Symbols & Signs.

The morning Jensen was born, my best friend came to the hospital. He brought flowers and just sat and listened. It was fairly early when I texted and told him Jensen was born so silently. I remember just talking and explaining it, I don’t even know if I was crying or if shock had taken my tears. He had to be so brave coming into that room. It’s not the scenario anyone expects to walk in. Usually there’s the baby being passed around and the mom is beaming. Anyways, during our talk he told me, “Jensen will come to you in a red bird and a blue bird.” I remember the thought of a sign from Jensen giving me so much hope.

It would be a happy moment that he was with me even in his death.

When we got home from the hospital, I completely forgot about our conversation on the birds. There were no birds going to come in my room as I let the darkness cover me. I was dragged out of the house to go on a drive two days before his funeral. We drove all around the county and ended up going to eat at a little restaurant that I’ve been to countless times. I sat down in one chair and didn’t like it, so I sat in the chair across the table. It felt better about that chair, weird I know. Then I looked up at the wall, one I’ve looked at before, and I saw my sign. A picture of a red bird and one of a blue bird right beside it; my sign from Jensen.

I remember just staring at it and not listening to a word my mom said. All I could do was point at the pictures and say, ‘he’s okay.’

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The Elements.

Grief is usually described in two ways: a crazy line graph or the waves of an ocean. At first I tended to relate more to the scribbled mess of the graph. It was black and white, had the path going everywhere, and there was always an endpoint. I used to be comforted by that end point, it represented no more pain. As if all of this anger, sadness, deep grief would just stop at the end of the line.  I was naive and have never faced grief before. I would never have thought pain and loss could be described by the beautiful, calming ocean.

It only took me a month to realize pairing the ocean and grief together is pretty spot on.

At first, I was dropped right in the middle of the biggest ocean ever. It was calm while I was still shocked and realizing the depth of where I was. I don’t think anyone can explain those first few weeks of shock, especially in stillbirth. My body still felt wonky and I really believed I could still feel Jensen kicking around. I was completely numb to everything. Then it seemed like the ripples that started when I was first dropped in, came back with the biggest wave I’ve ever saw. It put me down and I couldn’t breathe for a very long time. I was getting tossed and turned. Every time I felt like I was reaching the air, I actually was flipped around. Nothing seemed normal. I wouldn’t cry for an hour, then my email would ding and it was a baby email. Then tears and not breathing and screaming, all at once. From the end of that first month to even now, I am constantly being thrown from wave to wave. There have been days where it’s calm, but there’s always rippled. At times, I can even feel the warmth of the sun.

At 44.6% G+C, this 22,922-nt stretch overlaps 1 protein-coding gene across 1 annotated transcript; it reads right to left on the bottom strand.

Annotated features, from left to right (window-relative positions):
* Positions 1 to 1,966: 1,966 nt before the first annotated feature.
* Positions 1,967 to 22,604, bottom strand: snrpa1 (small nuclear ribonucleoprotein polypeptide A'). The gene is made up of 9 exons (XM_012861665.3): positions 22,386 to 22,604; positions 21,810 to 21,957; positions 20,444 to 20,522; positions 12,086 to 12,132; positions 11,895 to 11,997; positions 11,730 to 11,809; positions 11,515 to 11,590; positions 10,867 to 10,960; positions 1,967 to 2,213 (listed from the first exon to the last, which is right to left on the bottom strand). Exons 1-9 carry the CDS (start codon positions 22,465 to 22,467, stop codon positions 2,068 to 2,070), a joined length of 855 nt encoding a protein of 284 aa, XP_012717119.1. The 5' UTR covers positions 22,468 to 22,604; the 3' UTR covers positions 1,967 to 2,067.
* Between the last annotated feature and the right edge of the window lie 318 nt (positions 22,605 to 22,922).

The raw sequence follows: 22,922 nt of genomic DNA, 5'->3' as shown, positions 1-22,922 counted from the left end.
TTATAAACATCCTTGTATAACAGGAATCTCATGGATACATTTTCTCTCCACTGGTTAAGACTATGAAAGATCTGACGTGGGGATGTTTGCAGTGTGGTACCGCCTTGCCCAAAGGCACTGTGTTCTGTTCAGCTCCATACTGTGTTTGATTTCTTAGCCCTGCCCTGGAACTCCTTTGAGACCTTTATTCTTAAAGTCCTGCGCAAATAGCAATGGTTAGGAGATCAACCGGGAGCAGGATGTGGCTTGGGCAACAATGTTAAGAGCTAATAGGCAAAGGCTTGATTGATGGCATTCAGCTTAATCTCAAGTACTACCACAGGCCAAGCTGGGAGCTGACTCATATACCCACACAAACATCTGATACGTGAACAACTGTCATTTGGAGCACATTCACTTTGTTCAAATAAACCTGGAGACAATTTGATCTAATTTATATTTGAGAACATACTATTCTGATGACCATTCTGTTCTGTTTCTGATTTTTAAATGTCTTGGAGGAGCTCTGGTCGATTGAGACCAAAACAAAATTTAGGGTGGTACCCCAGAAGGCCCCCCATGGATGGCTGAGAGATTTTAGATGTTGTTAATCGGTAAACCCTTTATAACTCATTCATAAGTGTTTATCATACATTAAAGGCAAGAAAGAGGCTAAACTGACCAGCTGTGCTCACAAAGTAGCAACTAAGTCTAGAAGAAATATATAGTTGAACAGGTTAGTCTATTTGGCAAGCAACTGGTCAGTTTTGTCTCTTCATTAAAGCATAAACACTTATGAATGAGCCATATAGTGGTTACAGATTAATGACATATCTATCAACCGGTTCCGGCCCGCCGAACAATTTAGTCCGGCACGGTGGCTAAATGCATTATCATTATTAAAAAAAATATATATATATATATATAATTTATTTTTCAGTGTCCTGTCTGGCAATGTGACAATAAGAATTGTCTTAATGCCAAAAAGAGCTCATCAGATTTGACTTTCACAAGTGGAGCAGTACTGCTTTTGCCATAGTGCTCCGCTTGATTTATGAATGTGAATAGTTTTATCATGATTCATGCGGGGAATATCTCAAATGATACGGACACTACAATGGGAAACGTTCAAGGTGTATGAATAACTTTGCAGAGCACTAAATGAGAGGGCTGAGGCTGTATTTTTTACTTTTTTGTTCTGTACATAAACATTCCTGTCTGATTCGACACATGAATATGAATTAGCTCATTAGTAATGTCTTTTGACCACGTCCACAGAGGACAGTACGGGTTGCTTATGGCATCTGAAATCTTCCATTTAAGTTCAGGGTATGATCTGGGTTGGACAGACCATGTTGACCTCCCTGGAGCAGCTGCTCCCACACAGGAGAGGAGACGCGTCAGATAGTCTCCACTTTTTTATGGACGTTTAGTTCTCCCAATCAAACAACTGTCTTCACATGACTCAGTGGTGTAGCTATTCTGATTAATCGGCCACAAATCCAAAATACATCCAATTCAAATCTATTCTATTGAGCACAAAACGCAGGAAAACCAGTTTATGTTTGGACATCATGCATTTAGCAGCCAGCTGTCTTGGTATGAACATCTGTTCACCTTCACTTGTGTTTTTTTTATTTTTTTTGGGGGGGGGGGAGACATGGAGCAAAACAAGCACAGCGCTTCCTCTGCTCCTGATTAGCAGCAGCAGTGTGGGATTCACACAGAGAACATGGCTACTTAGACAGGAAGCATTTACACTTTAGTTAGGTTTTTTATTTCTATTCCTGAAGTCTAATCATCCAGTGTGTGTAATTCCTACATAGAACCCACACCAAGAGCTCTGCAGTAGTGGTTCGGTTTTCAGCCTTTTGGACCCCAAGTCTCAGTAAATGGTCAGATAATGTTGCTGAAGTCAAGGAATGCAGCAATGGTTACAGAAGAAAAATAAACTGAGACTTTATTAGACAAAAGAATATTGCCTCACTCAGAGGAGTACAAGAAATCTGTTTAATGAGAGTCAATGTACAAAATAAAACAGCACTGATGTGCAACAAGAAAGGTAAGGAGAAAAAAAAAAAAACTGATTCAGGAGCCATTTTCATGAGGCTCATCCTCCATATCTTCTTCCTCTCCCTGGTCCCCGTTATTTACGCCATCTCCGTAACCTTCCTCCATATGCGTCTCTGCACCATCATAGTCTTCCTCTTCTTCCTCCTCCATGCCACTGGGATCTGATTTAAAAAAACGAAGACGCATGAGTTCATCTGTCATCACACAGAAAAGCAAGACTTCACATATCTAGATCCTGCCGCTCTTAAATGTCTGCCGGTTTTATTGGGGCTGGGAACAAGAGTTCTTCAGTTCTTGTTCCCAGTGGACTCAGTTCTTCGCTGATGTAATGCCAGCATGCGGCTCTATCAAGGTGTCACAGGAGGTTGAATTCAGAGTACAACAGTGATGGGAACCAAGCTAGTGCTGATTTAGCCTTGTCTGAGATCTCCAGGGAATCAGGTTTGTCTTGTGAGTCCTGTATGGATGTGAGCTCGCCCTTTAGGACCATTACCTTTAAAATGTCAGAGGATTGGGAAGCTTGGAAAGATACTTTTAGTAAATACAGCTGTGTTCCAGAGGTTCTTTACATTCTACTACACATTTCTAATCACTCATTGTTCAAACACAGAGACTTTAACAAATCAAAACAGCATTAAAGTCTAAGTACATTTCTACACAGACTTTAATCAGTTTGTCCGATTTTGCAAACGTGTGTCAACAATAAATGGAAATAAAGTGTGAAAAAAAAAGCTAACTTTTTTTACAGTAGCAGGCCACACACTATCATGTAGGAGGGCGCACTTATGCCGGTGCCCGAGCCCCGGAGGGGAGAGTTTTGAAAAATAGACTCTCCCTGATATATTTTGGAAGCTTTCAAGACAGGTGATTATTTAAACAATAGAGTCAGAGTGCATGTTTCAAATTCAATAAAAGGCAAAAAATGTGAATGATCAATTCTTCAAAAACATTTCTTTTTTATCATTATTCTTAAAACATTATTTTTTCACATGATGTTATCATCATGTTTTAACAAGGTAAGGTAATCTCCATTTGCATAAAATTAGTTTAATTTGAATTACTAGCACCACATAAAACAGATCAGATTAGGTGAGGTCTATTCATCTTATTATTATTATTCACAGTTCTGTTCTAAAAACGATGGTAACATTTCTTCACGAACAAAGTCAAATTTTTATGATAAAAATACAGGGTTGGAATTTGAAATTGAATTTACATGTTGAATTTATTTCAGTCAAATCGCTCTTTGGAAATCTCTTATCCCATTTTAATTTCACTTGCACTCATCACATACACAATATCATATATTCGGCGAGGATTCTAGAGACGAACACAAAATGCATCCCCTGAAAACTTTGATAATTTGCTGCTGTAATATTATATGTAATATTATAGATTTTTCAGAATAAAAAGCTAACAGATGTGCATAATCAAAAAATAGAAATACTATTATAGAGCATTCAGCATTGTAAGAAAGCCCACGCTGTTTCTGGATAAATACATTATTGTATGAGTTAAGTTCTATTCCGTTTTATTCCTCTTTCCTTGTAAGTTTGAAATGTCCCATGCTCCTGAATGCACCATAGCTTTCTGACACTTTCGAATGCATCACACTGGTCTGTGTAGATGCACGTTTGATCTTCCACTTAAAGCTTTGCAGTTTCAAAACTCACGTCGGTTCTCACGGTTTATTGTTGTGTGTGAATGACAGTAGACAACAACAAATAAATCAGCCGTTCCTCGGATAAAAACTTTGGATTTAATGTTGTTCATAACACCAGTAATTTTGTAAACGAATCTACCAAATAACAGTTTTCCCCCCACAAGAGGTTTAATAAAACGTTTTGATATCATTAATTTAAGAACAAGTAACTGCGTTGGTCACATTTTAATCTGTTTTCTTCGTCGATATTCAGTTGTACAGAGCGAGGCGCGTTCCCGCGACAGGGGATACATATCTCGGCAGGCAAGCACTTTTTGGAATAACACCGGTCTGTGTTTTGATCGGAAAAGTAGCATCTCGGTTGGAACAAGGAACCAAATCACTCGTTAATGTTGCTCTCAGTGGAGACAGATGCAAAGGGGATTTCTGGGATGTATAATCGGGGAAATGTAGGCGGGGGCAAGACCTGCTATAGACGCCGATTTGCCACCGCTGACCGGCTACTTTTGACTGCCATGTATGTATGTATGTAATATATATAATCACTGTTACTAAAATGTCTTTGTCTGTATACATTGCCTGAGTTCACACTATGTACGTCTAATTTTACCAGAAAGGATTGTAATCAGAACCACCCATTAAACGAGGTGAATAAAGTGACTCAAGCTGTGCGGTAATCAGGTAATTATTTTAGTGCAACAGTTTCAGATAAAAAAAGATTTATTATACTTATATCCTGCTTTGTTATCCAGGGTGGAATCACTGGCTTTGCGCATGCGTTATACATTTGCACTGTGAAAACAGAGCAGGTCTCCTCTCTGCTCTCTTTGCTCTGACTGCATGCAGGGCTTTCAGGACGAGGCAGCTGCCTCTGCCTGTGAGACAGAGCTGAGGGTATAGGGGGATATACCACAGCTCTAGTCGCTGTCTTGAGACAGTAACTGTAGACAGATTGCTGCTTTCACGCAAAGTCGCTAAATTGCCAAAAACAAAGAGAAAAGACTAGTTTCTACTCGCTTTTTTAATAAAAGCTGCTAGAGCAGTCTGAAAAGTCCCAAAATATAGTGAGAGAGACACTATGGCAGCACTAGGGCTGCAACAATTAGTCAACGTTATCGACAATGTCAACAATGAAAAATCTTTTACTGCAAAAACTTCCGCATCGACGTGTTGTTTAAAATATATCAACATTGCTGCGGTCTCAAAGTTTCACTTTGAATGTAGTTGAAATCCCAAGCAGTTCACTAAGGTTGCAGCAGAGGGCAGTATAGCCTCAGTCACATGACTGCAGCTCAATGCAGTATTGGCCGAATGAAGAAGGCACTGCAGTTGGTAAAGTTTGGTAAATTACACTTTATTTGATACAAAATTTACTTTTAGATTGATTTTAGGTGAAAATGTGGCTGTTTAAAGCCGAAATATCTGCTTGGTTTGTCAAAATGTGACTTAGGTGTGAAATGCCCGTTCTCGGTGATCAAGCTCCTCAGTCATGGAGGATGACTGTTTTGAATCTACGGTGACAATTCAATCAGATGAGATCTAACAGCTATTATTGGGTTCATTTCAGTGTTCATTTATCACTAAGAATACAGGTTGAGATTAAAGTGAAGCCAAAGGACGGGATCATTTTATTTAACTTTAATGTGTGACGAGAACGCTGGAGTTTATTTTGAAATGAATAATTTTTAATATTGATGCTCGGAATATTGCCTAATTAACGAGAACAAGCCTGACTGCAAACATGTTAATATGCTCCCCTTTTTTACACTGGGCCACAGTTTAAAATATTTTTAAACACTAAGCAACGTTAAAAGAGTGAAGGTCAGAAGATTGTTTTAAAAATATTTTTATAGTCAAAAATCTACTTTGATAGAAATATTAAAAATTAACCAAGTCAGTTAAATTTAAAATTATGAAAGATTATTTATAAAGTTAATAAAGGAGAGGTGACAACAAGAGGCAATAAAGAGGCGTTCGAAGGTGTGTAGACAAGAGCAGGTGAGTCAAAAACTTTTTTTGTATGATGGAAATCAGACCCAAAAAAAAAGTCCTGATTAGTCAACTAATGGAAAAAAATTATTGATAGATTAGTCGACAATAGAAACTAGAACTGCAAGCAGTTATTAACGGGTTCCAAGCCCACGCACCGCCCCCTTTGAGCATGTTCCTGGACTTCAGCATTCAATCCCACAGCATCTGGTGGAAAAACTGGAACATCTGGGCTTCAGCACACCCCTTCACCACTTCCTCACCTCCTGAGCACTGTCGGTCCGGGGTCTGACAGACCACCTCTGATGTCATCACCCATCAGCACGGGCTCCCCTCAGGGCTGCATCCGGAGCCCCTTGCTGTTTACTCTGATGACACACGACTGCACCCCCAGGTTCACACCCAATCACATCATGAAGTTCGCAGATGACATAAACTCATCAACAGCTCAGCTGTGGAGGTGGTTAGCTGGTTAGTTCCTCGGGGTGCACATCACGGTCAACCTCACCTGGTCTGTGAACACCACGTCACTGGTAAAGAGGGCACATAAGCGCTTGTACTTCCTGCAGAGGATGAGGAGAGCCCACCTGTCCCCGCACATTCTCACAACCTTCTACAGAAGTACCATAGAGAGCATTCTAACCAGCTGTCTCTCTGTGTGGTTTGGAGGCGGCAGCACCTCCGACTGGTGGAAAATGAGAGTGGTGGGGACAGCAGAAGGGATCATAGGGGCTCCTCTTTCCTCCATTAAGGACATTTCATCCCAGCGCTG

The comfort of the end point in the line is nonexistent with the waves of ocean and grief. Yeah, I know that the shoreline would be the endpoint, but have you ever just floated in the ocean? If you’re not continuously paddling, you get pushed back. Grief is no different. I have to constantly battle all my emotions at all times. Even when I feel like I have no strength to keep paddling, I have to tread or I’ll be pulled way under. Of course I slip up. Sometimes I feel like I could be touching the ocean floor. The breakdowns, in public or in private, let me feel all that I felt when I was in shock. I flashback to not hearing his heartbeat, the stillness in the room when he was born. That’s what happens when you slip under. Maybe driftwood comes every few days to help give me something to hold on to. A good memory. A happy ultrasound picture. My driftwood is Jensen and his love. Sometimes it can just be the cat laying on me. The calm waters on the driftwood, those warm, happy moments are all I look forward to right now. They help me gain strength for the next wave that I know will be coming. There’s no shoreline in my viewpoint right now, just the oncoming of waves and the relief of the breaks.

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Even though I’ve only been kayaking twice, I’ve found so much peace. Obviously I can relate grief to the waves of the ocean, but I relate the calmness of it with Jensen. That’s what going on the lake is like for me right now. I hear him in the wind and feel him on the gentle ripples of the other boats going past me. He’s dancing there in the cloud. The trees rustle giving me the background noise I have to hear. You can’t see it in that image, but the sun is swaddling me with warmth and it’s love. It’s the same kind of feeling I pray Jensen has every second in heaven. In this picture I am at peace. The rest of the world is silent in that moment, but I can hear him in the elements.

I paddle to shore and my moment of peace ends. Getting, literally, grounded is like getting swallowed by the waves. On this day, I pick daisies and see a blue dragonfly. Blue, like Jensen’s colors, leading me to the flowers I pick. Here I am, picking flowers with Jensen again, trying to tread in the waves. The sun, wind, lake, clouds, and trees all still singing to me. I guess I pick what Jensen wanted me to, the blue dragonfly hovers right in front of my face then flies back to the waves.

We leave all these elements that remind me of Jensen; the waves of grief growing as we drive away.
*Originally posted on Still Mothers on July 18, 2016*